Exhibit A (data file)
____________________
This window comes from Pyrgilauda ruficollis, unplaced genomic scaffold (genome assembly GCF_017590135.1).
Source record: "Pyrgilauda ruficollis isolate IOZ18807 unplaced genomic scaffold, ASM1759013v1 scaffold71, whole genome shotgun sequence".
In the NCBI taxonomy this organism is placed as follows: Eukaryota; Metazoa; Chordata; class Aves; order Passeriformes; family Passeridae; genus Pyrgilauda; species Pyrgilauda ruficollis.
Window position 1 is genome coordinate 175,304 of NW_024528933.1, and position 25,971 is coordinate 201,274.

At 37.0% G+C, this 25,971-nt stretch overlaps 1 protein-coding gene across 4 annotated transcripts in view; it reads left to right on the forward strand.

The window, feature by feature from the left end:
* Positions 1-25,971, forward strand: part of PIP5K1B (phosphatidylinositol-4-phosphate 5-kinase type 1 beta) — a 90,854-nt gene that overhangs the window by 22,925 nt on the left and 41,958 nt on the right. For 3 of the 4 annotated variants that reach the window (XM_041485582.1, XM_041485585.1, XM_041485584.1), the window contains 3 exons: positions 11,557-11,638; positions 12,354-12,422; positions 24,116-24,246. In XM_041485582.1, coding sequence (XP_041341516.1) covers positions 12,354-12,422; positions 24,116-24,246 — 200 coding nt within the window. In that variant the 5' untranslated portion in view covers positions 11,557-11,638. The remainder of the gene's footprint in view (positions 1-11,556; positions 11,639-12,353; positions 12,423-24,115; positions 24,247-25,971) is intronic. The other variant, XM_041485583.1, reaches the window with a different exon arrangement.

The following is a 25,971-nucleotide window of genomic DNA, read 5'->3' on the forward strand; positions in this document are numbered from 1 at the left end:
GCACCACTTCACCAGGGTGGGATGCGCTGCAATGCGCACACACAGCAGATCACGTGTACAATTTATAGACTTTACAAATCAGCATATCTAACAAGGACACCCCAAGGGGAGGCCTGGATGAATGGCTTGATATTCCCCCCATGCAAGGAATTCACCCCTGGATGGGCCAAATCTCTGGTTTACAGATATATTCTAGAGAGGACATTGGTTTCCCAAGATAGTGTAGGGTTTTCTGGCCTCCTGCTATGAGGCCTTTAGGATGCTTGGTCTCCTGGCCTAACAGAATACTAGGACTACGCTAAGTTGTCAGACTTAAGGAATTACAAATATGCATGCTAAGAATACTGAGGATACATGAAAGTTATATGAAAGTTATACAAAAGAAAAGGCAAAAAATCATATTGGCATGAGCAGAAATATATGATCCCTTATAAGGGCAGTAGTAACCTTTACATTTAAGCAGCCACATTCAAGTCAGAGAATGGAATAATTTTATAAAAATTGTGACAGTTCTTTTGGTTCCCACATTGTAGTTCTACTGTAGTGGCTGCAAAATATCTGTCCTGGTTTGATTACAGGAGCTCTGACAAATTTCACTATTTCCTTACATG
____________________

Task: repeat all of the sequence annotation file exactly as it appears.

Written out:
This window comes from Pyrgilauda ruficollis, unplaced genomic scaffold (genome assembly GCF_017590135.1).
Source record: "Pyrgilauda ruficollis isolate IOZ18807 unplaced genomic scaffold, ASM1759013v1 scaffold71, whole genome shotgun sequence".
In the NCBI taxonomy this organism is placed as follows: Eukaryota; Metazoa; Chordata; class Aves; order Passeriformes; family Passeridae; genus Pyrgilauda; species Pyrgilauda ruficollis.
Window position 1 is genome coordinate 175,304 of NW_024528933.1, and position 25,971 is coordinate 201,274.

At 37.0% G+C, this 25,971-nt stretch overlaps 1 protein-coding gene across 4 annotated transcripts in view; it reads left to right on the forward strand.

The window, feature by feature from the left end:
* Positions 1-25,971, forward strand: part of PIP5K1B (phosphatidylinositol-4-phosphate 5-kinase type 1 beta) — a 90,854-nt gene that overhangs the window by 22,925 nt on the left and 41,958 nt on the right. For 3 of the 4 annotated variants that reach the window (XM_041485582.1, XM_041485585.1, XM_041485584.1), the window contains 3 exons: positions 11,557-11,638; positions 12,354-12,422; positions 24,116-24,246. In XM_041485582.1, coding sequence (XP_041341516.1) covers positions 12,354-12,422; positions 24,116-24,246 — 200 coding nt within the window. In that variant the 5' untranslated portion in view covers positions 11,557-11,638. The remainder of the gene's footprint in view (positions 1-11,556; positions 11,639-12,353; positions 12,423-24,115; positions 24,247-25,971) is intronic. The other variant, XM_041485583.1, reaches the window with a different exon arrangement.

The following is a 25,971-nucleotide window of genomic DNA, read 5'->3' on the forward strand; positions in this document are numbered from 1 at the left end:
GCACCACTTCACCAGGGTGGGATGCGCTGCAATGCGCACACACAGCAGATCACGTGTACAATTTATAGACTTTACAAATCAGCATATCTAACAAGGACACCCCAAGGGGAGGCCTGGATGAATGGCTTGATATTCCCCCCATGCAAGGAATTCACCCCTGGATGGGCCAAATCTCTGGTTTACAGATATATTCTAGAGAGGACATTGGTTTCCCAAGATAGTGTAGGGTTTTCTGGCCTCCTGCTATGAGGCCTTTAGGATGCTTGGTCTCCTGGCCTAACAGAATACTAGGACTACGCTAAGTTGTCAGACTTAAGGAATTACAAATATGCATGCTAAGAATACTGAGGATACATGAAAGTTATATGAAAGTTATACAAAAGAAAAGGCAAAAAATCATATTGGCATGAGCAGAAATATATGATCCCTTATAAGGGCAGTAGTAACCTTTACATTTAAGCAGCCACATTCAAGTCAGAGAATGGAATAATTTTATAAAAATTGTGACAGTTCTTTTGGTTCCCACATTGTAGTTCTACTGTAGTGGCTGCAAAATATCTGTCCTGGTTTGATTACAGGAGCTCTGACAAATTTCACTATTTCCTTACATG